In Re Stay in Bed Milk & Bread Pty Ltd (In Liquidation) ACN 115 166 982  VSC 181, the Court considered whether monies paid into a marketing fund by franchisees gave rise to a trust relationship.
Stay in Bed Milk & Bread Pty Ltd (the Company) was the franchisor of the “Aussie Farmers Direct” franchise. In March 2018, the Company was placed into voluntary administration and eventually went into liquidation. The liquidators of the Company sought declarations and directions from the Court as to how funds paid to the Company as a “marketing levy” by its franchisees, pursuant to a number of franchise agreements, were to be distributed. The liquidators argued that the monies were held on trust by the Company for the benefit of the franchisees, either as an express trust or a Quistclose trust.
Conversely, the Department of Jobs and Small Business, as the responsible entity for administering the Fair Entitlements Guarantee (FEG) scheme, intervened in the proceedings. It argued that these funds were not subject to a trust and should be distributed in accordance with sections 501, 555 and 556 of the Corporations Act 2001 (Cth). FEG would be the ultimate beneficiary of the funds if the Court ruled in its favour.
Pursuant to the terms of its franchise agreement, the franchisees were required to pay a marketing levy to the Company’s marketing fund. From 1 January 2015, due to changes to the Franchise Code, the Company was required to hold the funds paid in to the marketing fund in a separate account. Prior to that, the funds had been intermingled into the Company’s general account.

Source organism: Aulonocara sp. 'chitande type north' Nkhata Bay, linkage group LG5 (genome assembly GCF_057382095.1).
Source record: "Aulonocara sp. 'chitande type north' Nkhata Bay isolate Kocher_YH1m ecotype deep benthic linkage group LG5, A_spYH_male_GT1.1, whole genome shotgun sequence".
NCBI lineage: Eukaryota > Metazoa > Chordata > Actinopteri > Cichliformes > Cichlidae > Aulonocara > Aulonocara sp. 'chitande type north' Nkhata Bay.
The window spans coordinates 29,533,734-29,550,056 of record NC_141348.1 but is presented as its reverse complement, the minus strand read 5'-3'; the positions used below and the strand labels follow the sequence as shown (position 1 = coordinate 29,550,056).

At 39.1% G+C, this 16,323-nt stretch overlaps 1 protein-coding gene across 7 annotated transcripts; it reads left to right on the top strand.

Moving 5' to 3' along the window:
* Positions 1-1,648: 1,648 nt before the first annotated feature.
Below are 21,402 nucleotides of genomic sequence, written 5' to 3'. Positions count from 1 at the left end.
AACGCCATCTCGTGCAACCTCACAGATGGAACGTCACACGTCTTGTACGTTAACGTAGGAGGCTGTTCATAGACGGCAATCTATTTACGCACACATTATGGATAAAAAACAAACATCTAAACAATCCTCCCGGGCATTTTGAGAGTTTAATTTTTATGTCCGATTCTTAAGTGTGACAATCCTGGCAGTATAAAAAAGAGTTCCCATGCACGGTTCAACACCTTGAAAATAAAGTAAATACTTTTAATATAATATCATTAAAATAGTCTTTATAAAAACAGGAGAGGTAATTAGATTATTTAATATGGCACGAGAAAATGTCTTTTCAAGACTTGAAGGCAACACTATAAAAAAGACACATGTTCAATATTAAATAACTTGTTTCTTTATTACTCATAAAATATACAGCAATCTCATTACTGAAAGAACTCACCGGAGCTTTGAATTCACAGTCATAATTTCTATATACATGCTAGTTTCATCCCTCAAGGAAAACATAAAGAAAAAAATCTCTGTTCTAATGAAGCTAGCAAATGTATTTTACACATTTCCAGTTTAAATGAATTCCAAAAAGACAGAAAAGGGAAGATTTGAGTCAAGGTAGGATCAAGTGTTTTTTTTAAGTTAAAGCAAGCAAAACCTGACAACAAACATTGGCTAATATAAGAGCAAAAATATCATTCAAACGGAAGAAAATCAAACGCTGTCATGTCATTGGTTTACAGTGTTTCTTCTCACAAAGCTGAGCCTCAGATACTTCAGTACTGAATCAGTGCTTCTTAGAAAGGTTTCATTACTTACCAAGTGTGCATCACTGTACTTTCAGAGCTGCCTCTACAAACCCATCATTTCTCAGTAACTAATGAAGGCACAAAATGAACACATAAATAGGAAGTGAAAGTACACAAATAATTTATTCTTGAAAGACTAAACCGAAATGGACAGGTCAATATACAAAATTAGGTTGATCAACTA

The liquidators argued that the funds were the subject of either:
for the benefit of the franchisees.
If the Court declared the funds were the subject of such a trust, then the monies would be returned to the franchisees, rather than being a circulating asset available for payment to FEG (who had paid money to employees of the Company to cover unpaid employee entitlements) and the Company’s other creditors.
Ultimately, the Court found that there was neither an express trust, nor did a Quistclose trust arise. Accordingly, the marketing fund was an asset of the Company and available for distribution among the creditors.
No. The Court considered whether there was an intention to create a trust over the marketing funds, which is to be examined by reference to the “language of the parties construed in its context, including the matrix of the circumstances” (per Randall As J at ).
In particular, the Court found that:
A Quistclose trust will be imputed in circumstances where money has been paid for a specific purpose and the purpose for which the monies were paid fails. In considering whether a Quistclose trust arose, the Court examined whether:
The Court found that that while it was the parties’ intention that the monies were paid to the Company for the exclusive purpose of the Marketing Fund and that purpose had failed due to the insolvency of the Company, it could not impose a trust relationship on the parties. The Court determined this by examining the terms of the franchise agreement and the Company’s obligations pursuant to the Franchise Code. The Court found that it was clear that the parties intended the funds to be an asset of the Company.
The Court’s decision provides helpful insights for insolvency practitioners, particularly those appointed to franchisors, in assessing whether funds paid to the franchisor company are to be held on trust. As is demonstrated in this case, courts are generally reluctant to impose a trust relationship in commercial arrangements, particularly where there is no express reference to such a trust.